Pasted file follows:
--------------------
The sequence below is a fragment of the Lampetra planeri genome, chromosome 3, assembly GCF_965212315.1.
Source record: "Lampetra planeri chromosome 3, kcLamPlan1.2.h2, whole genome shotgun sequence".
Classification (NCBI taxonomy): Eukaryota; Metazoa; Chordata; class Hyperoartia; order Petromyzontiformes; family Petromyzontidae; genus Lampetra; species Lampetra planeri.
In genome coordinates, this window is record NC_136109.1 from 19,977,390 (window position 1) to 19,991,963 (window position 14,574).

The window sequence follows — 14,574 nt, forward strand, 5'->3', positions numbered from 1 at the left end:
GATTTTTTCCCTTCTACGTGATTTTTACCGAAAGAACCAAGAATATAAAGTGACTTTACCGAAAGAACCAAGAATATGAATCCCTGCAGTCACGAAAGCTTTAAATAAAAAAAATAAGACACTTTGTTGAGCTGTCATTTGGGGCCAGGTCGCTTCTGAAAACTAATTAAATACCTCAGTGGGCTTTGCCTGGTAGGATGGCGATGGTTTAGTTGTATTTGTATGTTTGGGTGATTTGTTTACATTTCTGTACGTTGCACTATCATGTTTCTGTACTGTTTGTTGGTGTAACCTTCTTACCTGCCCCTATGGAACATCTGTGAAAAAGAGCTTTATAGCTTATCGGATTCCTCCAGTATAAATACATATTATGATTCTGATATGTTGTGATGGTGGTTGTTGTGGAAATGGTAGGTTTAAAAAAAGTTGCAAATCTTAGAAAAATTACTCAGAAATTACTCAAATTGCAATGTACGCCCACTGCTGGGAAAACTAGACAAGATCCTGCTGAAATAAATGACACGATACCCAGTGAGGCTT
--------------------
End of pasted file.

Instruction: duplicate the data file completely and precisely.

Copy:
The sequence below is a fragment of the Lampetra planeri genome, chromosome 3, assembly GCF_965212315.1.
Source record: "Lampetra planeri chromosome 3, kcLamPlan1.2.h2, whole genome shotgun sequence".
Classification (NCBI taxonomy): Eukaryota; Metazoa; Chordata; class Hyperoartia; order Petromyzontiformes; family Petromyzontidae; genus Lampetra; species Lampetra planeri.
In genome coordinates, this window is record NC_136109.1 from 19,977,390 (window position 1) to 19,991,963 (window position 14,574).

The window sequence follows — 14,574 nt, forward strand, 5'->3', positions numbered from 1 at the left end:
GATTTTTTCCCTTCTACGTGATTTTTACCGAAAGAACCAAGAATATAAAGTGACTTTACCGAAAGAACCAAGAATATGAATCCCTGCAGTCACGAAAGCTTTAAATAAAAAAAATAAGACACTTTGTTGAGCTGTCATTTGGGGCCAGGTCGCTTCTGAAAACTAATTAAATACCTCAGTGGGCTTTGCCTGGTAGGATGGCGATGGTTTAGTTGTATTTGTATGTTTGGGTGATTTGTTTACATTTCTGTACGTTGCACTATCATGTTTCTGTACTGTTTGTTGGTGTAACCTTCTTACCTGCCCCTATGGAACATCTGTGAAAAAGAGCTTTATAGCTTATCGGATTCCTCCAGTATAAATACATATTATGATTCTGATATGTTGTGATGGTGGTTGTTGTGGAAATGGTAGGTTTAAAAAAAGTTGCAAATCTTAGAAAAATTACTCAGAAATTACTCAAATTGCAATGTACGCCCACTGCTGGGAAAACTAGACAAGATCCTGCTGAAATAAATGACACGATACCCAGTGAGGCTT